After Effects provides two types of frame blending: Frame Mix and Pixel Motion. Frame Mix takes less time to render, but Pixel Motion provides much better results, especially for footage that has been drastically slowed down.
The Quality setting you select also affects frame blending. When the layer is set to Best quality, frame blending results in smoother motion but may take longer to render than when set to Draft quality.
When working with a frame-blended layer in Draft mode, After Effects always uses Frame Mix interpolation to increase rendering speed.
You can also enable frame blending for all compositions when you render a movie.
Use frame blending to enhance the quality of time-altered motion in a layer that contains live-action footage—video, for example. You can apply frame blending to a sequence of still images, but not to a single still image. If you are animating a layer—for example, moving a text layer across the screen—use motion blur.
You can't apply frame blending to a precomposition layer (a layer that uses a nested composition as its source footage item). You can, however, apply frame blending to the layers within the nested composition if those layers themselves are based on motion footage items, such as video or image sequences.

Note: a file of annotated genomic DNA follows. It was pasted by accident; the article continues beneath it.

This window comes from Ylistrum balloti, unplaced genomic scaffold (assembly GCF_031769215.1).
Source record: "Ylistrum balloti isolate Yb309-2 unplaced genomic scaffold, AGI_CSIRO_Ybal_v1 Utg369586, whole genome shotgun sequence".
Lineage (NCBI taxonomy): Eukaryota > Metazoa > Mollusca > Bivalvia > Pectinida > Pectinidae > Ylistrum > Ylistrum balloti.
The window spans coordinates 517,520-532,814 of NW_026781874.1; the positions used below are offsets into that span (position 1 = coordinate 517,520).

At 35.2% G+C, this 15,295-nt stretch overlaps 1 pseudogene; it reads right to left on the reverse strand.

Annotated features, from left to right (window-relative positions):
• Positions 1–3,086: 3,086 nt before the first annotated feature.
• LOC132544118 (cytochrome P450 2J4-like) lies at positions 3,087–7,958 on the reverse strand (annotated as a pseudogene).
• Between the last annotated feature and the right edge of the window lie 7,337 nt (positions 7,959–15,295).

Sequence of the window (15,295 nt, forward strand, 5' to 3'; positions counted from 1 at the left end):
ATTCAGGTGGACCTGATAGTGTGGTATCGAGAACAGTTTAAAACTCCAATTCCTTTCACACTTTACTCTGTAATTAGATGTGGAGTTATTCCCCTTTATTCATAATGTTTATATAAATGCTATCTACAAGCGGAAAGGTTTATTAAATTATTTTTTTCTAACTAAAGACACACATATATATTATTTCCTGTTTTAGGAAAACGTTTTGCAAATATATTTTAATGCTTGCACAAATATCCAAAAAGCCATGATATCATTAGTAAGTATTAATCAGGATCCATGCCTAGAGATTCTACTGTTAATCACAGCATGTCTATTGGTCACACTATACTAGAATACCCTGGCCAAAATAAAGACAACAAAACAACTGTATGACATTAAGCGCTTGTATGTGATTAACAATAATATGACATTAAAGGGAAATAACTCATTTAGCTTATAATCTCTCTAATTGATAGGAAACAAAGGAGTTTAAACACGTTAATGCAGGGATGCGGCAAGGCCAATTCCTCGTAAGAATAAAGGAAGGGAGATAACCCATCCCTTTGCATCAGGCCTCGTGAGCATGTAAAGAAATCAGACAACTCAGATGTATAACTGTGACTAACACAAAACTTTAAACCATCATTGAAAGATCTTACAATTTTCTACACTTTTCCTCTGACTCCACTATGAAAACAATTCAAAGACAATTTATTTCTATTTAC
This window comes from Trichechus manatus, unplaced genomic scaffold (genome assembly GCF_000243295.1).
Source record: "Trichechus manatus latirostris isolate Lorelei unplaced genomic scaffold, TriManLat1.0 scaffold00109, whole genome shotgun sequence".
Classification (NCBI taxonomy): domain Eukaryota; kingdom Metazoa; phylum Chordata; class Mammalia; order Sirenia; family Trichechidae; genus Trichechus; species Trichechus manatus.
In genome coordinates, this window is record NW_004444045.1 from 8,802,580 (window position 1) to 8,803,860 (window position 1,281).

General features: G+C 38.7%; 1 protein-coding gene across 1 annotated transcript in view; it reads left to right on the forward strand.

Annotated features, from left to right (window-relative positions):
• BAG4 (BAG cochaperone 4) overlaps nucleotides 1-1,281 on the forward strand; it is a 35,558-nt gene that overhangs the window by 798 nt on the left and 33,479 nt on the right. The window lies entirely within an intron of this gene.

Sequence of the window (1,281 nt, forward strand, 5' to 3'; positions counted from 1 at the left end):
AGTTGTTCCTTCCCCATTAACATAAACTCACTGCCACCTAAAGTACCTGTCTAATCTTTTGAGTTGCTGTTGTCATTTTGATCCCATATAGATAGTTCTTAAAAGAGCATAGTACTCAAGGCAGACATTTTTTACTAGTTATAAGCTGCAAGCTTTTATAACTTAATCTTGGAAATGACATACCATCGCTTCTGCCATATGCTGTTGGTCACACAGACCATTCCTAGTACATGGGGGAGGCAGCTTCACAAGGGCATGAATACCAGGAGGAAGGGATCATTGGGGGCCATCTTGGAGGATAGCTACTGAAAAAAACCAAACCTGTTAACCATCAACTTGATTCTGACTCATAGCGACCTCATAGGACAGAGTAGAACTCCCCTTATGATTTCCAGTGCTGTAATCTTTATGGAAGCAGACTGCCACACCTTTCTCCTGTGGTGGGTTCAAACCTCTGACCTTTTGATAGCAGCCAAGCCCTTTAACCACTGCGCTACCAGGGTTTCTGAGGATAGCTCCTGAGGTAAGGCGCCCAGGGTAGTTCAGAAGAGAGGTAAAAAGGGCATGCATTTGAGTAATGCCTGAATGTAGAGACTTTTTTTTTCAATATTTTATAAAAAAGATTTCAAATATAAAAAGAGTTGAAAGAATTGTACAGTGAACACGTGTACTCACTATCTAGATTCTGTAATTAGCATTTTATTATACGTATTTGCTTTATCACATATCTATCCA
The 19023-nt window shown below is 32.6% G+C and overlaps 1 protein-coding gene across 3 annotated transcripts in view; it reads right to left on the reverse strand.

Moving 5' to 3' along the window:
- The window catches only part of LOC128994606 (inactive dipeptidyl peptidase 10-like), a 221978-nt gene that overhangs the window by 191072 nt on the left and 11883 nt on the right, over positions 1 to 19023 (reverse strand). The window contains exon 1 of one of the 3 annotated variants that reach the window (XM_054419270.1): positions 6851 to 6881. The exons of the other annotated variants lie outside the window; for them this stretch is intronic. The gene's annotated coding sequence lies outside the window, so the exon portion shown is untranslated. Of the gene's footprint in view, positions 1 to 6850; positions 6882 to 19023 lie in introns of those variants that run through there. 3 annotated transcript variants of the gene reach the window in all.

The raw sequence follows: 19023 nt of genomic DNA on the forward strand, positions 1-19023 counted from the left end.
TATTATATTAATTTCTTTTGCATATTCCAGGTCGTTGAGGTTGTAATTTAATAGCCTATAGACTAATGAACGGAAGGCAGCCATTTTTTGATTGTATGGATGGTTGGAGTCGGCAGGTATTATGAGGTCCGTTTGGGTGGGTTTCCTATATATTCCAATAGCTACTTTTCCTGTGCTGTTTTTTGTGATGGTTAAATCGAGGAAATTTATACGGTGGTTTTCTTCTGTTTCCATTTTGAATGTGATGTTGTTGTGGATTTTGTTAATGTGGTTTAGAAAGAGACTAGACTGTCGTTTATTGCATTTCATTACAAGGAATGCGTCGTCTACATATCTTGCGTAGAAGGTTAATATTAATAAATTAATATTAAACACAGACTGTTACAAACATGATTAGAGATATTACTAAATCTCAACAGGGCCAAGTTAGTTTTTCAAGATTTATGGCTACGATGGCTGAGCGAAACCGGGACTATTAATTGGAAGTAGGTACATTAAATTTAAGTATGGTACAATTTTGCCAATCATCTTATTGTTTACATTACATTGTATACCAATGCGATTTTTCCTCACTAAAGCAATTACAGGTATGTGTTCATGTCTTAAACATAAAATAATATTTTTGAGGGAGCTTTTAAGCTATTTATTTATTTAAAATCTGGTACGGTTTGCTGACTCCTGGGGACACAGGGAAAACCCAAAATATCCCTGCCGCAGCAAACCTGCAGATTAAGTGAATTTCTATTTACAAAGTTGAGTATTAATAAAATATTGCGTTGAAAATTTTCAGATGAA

Choose Layer > Frame Blending > Frame Mix.
Choose Layer > Frame Blending > Pixel Motion.
A check mark adjacent to the appropriate Frame Blending command (Frame Mix or Pixel Motion) indicates that it is applied to the selected layer. Also, the Frame Blending switch appears in the Switches column for the layer in the Timeline panel. Remove frame blending either by clicking the Frame Blending switch or by choosing the appropriate Frame Blending command again.
Regardless of the state of the layer switches, if frame blending is off for the composition, it is off for all layers in the composition. Set frame blending for the composition by choosing Enable Frame Blending from the Timeline panel menu, or by clicking the Enable Frame Blending button at the top of the Timeline panel.
Motion blur can make it harder for Pixel Motion to find discrete objects in each frame, which makes the calculation of motion vectors less reliable. For better results when using Pixel Motion to create slow motion, use footage with less motion blur.